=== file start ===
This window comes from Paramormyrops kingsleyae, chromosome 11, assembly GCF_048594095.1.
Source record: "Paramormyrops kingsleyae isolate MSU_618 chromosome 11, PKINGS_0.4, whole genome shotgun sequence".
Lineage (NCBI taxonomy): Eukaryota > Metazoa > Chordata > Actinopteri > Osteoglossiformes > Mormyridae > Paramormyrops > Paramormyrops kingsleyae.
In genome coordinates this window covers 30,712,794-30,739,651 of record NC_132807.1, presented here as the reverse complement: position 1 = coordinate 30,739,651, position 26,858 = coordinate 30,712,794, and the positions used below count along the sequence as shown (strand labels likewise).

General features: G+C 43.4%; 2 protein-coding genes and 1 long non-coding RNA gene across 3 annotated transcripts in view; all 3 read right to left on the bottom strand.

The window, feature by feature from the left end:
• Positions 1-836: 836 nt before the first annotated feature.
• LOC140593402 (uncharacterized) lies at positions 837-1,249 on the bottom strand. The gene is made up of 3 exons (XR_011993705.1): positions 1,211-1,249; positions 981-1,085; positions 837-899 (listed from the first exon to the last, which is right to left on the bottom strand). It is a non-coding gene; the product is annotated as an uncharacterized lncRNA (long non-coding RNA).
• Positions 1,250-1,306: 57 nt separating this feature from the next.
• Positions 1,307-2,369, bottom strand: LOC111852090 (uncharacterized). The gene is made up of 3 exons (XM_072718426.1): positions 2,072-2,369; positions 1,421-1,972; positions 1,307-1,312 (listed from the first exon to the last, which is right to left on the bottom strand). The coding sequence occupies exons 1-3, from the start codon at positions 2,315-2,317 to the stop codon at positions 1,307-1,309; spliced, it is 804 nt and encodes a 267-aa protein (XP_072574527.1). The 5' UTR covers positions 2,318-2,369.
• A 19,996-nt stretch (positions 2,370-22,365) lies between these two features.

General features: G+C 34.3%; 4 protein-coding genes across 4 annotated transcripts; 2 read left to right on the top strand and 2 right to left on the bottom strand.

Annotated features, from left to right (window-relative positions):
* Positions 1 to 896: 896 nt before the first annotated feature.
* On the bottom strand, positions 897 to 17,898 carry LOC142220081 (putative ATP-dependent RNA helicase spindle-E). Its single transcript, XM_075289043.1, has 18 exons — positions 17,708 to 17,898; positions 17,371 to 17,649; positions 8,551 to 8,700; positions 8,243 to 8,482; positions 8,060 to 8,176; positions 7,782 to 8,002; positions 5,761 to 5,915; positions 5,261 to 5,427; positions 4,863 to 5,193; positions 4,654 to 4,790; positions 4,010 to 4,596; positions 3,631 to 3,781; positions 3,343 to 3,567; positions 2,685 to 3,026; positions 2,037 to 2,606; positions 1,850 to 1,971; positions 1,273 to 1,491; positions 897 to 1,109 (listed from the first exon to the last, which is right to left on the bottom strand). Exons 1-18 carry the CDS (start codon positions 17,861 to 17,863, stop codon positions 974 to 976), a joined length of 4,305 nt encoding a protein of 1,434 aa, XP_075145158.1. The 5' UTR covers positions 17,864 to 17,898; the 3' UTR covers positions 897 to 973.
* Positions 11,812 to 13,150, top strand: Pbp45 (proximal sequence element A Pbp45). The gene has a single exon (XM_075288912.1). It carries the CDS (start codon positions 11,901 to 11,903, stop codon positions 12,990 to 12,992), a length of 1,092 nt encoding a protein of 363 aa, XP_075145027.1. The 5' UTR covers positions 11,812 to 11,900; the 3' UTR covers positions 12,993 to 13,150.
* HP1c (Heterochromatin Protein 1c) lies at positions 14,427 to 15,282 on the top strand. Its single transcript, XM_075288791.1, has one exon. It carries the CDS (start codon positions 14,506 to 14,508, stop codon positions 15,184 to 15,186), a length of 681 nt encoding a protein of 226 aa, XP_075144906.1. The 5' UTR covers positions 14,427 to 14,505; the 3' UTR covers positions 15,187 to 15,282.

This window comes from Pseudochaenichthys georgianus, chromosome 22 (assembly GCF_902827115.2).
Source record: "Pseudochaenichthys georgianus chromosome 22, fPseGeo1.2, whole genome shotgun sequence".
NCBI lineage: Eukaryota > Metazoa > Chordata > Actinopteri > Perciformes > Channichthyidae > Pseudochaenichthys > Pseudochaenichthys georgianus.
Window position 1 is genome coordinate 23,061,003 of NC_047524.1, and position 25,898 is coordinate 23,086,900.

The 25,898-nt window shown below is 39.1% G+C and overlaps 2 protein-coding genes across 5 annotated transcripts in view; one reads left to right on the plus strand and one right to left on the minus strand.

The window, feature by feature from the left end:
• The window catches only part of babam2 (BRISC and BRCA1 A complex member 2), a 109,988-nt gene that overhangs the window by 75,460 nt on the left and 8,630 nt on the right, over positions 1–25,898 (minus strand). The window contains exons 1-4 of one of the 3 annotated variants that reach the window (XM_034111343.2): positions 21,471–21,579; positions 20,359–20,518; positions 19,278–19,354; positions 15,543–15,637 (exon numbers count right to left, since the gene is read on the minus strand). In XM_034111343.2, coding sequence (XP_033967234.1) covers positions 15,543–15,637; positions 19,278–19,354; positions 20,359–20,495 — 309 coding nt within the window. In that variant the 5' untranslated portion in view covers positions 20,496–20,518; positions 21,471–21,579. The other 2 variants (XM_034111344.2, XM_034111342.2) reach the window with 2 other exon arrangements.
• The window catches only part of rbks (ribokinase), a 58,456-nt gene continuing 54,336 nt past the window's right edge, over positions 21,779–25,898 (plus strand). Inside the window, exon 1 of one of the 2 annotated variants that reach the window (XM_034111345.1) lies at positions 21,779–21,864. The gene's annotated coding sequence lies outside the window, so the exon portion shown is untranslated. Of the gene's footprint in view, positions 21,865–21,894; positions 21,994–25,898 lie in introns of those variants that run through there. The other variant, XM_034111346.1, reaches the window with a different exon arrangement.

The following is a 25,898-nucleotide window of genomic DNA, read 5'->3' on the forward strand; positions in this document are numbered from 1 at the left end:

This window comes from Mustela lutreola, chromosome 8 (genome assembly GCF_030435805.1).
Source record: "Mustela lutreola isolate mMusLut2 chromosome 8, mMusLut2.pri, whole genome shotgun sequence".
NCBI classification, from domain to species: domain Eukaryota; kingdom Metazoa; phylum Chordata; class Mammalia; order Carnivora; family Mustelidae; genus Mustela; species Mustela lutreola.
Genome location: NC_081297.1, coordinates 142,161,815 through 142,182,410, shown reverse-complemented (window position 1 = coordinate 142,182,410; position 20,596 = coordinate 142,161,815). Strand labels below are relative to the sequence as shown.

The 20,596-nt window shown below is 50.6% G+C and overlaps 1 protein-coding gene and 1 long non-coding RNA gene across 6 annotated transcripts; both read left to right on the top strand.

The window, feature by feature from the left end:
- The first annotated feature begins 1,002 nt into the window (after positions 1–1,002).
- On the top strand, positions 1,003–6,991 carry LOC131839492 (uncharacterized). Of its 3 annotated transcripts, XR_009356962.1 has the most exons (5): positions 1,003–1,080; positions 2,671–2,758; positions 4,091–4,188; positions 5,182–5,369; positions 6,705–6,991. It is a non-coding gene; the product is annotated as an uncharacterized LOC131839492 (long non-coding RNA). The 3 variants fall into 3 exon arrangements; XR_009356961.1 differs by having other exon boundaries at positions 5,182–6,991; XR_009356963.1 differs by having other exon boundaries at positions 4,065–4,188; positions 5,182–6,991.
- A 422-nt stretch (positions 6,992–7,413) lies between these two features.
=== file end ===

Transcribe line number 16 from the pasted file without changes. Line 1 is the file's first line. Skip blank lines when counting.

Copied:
* Positions 11,812 to 13,150, top strand: Pbp45 (proximal sequence element A Pbp45). The gene has a single exon (XM_075288912.1). It carries the CDS (start codon positions 11,901 to 11,903, stop codon positions 12,990 to 12,992), a length of 1,092 nt encoding a protein of 363 aa, XP_075145027.1. The 5' UTR covers positions 11,812 to 11,900; the 3' UTR covers positions 12,993 to 13,150.